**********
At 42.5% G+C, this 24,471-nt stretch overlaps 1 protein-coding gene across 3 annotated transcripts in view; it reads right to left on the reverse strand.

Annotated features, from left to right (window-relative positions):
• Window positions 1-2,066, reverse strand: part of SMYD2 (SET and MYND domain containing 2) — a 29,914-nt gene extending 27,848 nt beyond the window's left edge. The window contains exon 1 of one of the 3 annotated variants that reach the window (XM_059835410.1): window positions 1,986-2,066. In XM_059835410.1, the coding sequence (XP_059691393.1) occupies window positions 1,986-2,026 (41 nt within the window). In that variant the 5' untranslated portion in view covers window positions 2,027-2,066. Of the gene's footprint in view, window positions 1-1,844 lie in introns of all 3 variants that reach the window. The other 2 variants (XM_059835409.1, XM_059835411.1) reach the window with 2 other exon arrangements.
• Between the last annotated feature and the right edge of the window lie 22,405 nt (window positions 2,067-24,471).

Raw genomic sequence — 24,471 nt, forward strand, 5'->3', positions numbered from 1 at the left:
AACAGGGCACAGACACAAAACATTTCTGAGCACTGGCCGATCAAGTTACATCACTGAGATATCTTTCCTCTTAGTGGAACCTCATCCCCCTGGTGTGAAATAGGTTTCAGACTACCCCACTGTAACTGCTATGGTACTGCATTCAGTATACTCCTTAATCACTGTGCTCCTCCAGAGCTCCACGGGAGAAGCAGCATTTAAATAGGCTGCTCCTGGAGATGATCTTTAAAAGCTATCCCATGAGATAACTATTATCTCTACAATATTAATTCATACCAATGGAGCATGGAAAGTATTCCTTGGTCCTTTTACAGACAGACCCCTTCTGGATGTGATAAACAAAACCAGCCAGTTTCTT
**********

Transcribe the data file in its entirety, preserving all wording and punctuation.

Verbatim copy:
At 42.5% G+C, this 24,471-nt stretch overlaps 1 protein-coding gene across 3 annotated transcripts in view; it reads right to left on the reverse strand.

Annotated features, from left to right (window-relative positions):
• Window positions 1-2,066, reverse strand: part of SMYD2 (SET and MYND domain containing 2) — a 29,914-nt gene extending 27,848 nt beyond the window's left edge. The window contains exon 1 of one of the 3 annotated variants that reach the window (XM_059835410.1): window positions 1,986-2,066. In XM_059835410.1, the coding sequence (XP_059691393.1) occupies window positions 1,986-2,026 (41 nt within the window). In that variant the 5' untranslated portion in view covers window positions 2,027-2,066. Of the gene's footprint in view, window positions 1-1,844 lie in introns of all 3 variants that reach the window. The other 2 variants (XM_059835409.1, XM_059835411.1) reach the window with 2 other exon arrangements.
• Between the last annotated feature and the right edge of the window lie 22,405 nt (window positions 2,067-24,471).

Raw genomic sequence — 24,471 nt, forward strand, 5'->3', positions numbered from 1 at the left:
AACAGGGCACAGACACAAAACATTTCTGAGCACTGGCCGATCAAGTTACATCACTGAGATATCTTTCCTCTTAGTGGAACCTCATCCCCCTGGTGTGAAATAGGTTTCAGACTACCCCACTGTAACTGCTATGGTACTGCATTCAGTATACTCCTTAATCACTGTGCTCCTCCAGAGCTCCACGGGAGAAGCAGCATTTAAATAGGCTGCTCCTGGAGATGATCTTTAAAAGCTATCCCATGAGATAACTATTATCTCTACAATATTAATTCATACCAATGGAGCATGGAAAGTATTCCTTGGTCCTTTTACAGACAGACCCCTTCTGGATGTGATAAACAAAACCAGCCAGTTTCTT